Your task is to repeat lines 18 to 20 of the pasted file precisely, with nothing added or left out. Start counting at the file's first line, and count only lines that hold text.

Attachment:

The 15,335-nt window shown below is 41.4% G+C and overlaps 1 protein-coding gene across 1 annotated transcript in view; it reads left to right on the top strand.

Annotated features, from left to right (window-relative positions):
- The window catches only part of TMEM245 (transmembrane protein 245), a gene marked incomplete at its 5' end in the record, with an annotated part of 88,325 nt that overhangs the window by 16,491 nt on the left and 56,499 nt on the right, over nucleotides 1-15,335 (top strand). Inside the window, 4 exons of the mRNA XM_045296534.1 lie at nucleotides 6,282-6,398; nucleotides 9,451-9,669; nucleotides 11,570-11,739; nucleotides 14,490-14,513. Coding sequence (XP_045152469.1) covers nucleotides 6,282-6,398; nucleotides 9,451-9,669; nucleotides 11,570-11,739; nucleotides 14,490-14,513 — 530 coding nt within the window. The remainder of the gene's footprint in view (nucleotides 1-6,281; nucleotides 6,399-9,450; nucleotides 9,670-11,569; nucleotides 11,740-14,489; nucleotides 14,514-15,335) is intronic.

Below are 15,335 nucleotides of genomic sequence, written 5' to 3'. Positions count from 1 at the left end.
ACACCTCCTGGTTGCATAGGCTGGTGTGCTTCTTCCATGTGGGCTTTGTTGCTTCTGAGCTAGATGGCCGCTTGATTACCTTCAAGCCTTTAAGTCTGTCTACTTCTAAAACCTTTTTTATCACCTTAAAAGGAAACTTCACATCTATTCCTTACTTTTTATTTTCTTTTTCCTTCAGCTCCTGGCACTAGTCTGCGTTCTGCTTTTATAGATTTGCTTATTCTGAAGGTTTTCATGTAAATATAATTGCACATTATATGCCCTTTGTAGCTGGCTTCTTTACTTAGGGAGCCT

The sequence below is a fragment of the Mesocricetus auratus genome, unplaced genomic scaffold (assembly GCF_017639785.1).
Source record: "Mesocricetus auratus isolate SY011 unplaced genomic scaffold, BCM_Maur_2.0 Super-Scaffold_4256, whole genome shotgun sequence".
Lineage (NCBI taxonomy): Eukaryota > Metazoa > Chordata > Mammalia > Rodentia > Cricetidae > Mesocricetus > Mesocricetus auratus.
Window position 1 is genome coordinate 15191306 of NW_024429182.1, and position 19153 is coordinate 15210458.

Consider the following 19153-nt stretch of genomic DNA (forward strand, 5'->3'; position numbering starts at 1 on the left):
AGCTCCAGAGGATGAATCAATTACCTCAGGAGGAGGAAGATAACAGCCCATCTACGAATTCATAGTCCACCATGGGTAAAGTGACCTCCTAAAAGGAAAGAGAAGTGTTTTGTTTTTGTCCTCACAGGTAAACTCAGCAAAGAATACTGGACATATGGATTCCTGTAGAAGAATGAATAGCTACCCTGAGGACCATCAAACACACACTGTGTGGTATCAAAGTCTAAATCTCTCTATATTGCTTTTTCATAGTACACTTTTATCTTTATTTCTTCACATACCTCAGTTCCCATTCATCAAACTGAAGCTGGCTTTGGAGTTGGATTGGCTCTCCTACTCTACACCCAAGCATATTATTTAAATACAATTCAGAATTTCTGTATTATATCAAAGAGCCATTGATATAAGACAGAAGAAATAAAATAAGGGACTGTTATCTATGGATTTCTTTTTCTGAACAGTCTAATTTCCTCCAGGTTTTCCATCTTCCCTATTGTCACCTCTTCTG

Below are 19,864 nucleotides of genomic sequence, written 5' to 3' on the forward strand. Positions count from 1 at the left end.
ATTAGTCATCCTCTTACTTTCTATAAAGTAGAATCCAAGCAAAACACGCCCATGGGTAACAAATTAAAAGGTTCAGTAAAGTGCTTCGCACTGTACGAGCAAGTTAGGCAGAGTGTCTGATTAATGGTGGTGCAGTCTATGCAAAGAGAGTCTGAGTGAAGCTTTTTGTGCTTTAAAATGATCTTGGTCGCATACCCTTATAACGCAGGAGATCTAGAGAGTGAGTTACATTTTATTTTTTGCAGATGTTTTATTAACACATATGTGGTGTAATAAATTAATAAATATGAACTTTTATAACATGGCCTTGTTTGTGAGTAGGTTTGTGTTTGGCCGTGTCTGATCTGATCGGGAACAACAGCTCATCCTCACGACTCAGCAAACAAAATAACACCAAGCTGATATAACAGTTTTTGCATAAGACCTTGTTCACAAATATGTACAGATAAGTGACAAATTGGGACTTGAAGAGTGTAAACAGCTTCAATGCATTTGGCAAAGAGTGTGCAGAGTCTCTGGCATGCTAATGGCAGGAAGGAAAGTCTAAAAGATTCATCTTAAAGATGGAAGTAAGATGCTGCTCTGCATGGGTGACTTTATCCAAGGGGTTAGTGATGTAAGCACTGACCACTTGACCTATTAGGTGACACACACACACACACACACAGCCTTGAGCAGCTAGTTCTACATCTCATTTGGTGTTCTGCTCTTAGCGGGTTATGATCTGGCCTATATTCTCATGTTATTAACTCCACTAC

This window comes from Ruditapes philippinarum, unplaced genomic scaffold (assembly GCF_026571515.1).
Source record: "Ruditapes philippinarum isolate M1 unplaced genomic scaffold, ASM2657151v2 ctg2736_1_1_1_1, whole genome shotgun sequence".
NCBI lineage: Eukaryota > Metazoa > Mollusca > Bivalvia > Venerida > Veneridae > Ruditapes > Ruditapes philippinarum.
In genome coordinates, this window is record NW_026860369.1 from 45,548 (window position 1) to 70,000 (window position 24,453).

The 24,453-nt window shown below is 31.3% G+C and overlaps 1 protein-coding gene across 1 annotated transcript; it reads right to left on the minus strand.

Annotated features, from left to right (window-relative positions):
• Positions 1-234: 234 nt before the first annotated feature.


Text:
The 24,453-nt window shown below is 31.3% G+C and overlaps 1 protein-coding gene across 1 annotated transcript; it reads right to left on the minus strand.

Annotated features, from left to right (window-relative positions):
• Positions 1-234: 234 nt before the first annotated feature.